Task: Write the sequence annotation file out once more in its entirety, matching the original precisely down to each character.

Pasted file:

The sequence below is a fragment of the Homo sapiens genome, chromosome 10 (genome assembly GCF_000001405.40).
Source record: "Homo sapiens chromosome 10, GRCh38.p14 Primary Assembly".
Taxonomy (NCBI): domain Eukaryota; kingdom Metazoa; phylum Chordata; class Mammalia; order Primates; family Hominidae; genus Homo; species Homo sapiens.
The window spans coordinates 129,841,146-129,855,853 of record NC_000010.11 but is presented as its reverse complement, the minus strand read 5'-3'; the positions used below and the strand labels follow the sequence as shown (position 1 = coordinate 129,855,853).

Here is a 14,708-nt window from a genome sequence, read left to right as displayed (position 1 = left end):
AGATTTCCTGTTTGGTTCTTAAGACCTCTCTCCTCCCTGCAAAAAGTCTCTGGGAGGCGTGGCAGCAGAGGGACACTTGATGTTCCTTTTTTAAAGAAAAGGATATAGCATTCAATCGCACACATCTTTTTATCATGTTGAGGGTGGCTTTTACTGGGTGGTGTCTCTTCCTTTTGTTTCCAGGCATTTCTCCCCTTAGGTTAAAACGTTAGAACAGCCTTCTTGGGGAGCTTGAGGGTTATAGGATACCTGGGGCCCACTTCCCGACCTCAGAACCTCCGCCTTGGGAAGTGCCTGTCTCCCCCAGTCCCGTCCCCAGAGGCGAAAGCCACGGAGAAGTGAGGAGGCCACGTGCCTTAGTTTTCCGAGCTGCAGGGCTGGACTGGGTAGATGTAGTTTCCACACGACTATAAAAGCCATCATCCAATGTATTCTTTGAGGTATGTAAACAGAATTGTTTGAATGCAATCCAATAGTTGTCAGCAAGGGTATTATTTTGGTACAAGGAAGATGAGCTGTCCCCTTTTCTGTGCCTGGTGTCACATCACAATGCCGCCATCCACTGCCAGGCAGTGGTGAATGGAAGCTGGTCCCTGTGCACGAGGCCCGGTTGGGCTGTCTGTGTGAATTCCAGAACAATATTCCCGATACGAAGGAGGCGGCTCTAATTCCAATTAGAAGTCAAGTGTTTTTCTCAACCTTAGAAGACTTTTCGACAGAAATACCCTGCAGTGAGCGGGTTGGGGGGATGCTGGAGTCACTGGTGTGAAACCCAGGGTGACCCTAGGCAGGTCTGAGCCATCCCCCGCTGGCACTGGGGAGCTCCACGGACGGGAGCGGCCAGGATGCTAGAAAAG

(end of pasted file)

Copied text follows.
The sequence below is a fragment of the Homo sapiens genome, chromosome 10 (genome assembly GCF_000001405.40).
Source record: "Homo sapiens chromosome 10, GRCh38.p14 Primary Assembly".
Taxonomy (NCBI): domain Eukaryota; kingdom Metazoa; phylum Chordata; class Mammalia; order Primates; family Hominidae; genus Homo; species Homo sapiens.
The window spans coordinates 129,841,146-129,855,853 of record NC_000010.11 but is presented as its reverse complement, the minus strand read 5'-3'; the positions used below and the strand labels follow the sequence as shown (position 1 = coordinate 129,855,853).

Here is a 14,708-nt window from a genome sequence, read left to right as displayed (position 1 = left end):
AGATTTCCTGTTTGGTTCTTAAGACCTCTCTCCTCCCTGCAAAAAGTCTCTGGGAGGCGTGGCAGCAGAGGGACACTTGATGTTCCTTTTTTAAAGAAAAGGATATAGCATTCAATCGCACACATCTTTTTATCATGTTGAGGGTGGCTTTTACTGGGTGGTGTCTCTTCCTTTTGTTTCCAGGCATTTCTCCCCTTAGGTTAAAACGTTAGAACAGCCTTCTTGGGGAGCTTGAGGGTTATAGGATACCTGGGGCCCACTTCCCGACCTCAGAACCTCCGCCTTGGGAAGTGCCTGTCTCCCCCAGTCCCGTCCCCAGAGGCGAAAGCCACGGAGAAGTGAGGAGGCCACGTGCCTTAGTTTTCCGAGCTGCAGGGCTGGACTGGGTAGATGTAGTTTCCACACGACTATAAAAGCCATCATCCAATGTATTCTTTGAGGTATGTAAACAGAATTGTTTGAATGCAATCCAATAGTTGTCAGCAAGGGTATTATTTTGGTACAAGGAAGATGAGCTGTCCCCTTTTCTGTGCCTGGTGTCACATCACAATGCCGCCATCCACTGCCAGGCAGTGGTGAATGGAAGCTGGTCCCTGTGCACGAGGCCCGGTTGGGCTGTCTGTGTGAATTCCAGAACAATATTCCCGATACGAAGGAGGCGGCTCTAATTCCAATTAGAAGTCAAGTGTTTTTCTCAACCTTAGAAGACTTTTCGACAGAAATACCCTGCAGTGAGCGGGTTGGGGGGATGCTGGAGTCACTGGTGTGAAACCCAGGGTGACCCTAGGCAGGTCTGAGCCATCCCCCGCTGGCACTGGGGAGCTCCACGGACGGGAGCGGCCAGGATGCTAGAAAAG